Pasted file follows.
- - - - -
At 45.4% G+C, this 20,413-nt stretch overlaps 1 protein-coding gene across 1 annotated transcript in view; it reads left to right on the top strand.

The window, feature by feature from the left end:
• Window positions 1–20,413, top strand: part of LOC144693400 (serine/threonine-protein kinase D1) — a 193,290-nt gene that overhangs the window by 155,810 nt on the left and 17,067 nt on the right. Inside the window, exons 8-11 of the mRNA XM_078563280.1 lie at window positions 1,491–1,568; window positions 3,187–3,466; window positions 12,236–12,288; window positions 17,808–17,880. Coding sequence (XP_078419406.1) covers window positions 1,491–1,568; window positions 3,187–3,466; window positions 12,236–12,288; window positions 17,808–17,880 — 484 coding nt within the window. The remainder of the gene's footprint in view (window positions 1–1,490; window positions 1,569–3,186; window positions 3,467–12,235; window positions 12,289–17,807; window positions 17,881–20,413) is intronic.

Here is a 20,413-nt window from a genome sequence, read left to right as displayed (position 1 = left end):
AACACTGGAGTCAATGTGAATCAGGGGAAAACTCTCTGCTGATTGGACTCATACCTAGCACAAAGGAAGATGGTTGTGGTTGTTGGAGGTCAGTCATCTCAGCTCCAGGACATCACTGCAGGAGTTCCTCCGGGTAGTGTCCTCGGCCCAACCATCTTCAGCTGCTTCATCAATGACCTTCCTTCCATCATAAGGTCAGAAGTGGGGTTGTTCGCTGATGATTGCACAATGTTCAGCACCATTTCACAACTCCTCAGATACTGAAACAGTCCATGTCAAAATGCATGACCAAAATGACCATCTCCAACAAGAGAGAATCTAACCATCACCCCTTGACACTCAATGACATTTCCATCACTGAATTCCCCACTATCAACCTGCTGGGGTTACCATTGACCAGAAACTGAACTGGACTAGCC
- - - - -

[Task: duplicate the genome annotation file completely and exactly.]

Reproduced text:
At 45.4% G+C, this 20,413-nt stretch overlaps 1 protein-coding gene across 1 annotated transcript in view; it reads left to right on the top strand.

The window, feature by feature from the left end:
• Window positions 1–20,413, top strand: part of LOC144693400 (serine/threonine-protein kinase D1) — a 193,290-nt gene that overhangs the window by 155,810 nt on the left and 17,067 nt on the right. Inside the window, exons 8-11 of the mRNA XM_078563280.1 lie at window positions 1,491–1,568; window positions 3,187–3,466; window positions 12,236–12,288; window positions 17,808–17,880. Coding sequence (XP_078419406.1) covers window positions 1,491–1,568; window positions 3,187–3,466; window positions 12,236–12,288; window positions 17,808–17,880 — 484 coding nt within the window. The remainder of the gene's footprint in view (window positions 1–1,490; window positions 1,569–3,186; window positions 3,467–12,235; window positions 12,289–17,807; window positions 17,881–20,413) is intronic.

Here is a 20,413-nt window from a genome sequence, read left to right as displayed (position 1 = left end):
AACACTGGAGTCAATGTGAATCAGGGGAAAACTCTCTGCTGATTGGACTCATACCTAGCACAAAGGAAGATGGTTGTGGTTGTTGGAGGTCAGTCATCTCAGCTCCAGGACATCACTGCAGGAGTTCCTCCGGGTAGTGTCCTCGGCCCAACCATCTTCAGCTGCTTCATCAATGACCTTCCTTCCATCATAAGGTCAGAAGTGGGGTTGTTCGCTGATGATTGCACAATGTTCAGCACCATTTCACAACTCCTCAGATACTGAAACAGTCCATGTCAAAATGCATGACCAAAATGACCATCTCCAACAAGAGAGAATCTAACCATCACCCCTTGACACTCAATGACATTTCCATCACTGAATTCCCCACTATCAACCTGCTGGGGTTACCATTGACCAGAAACTGAACTGGACTAGCC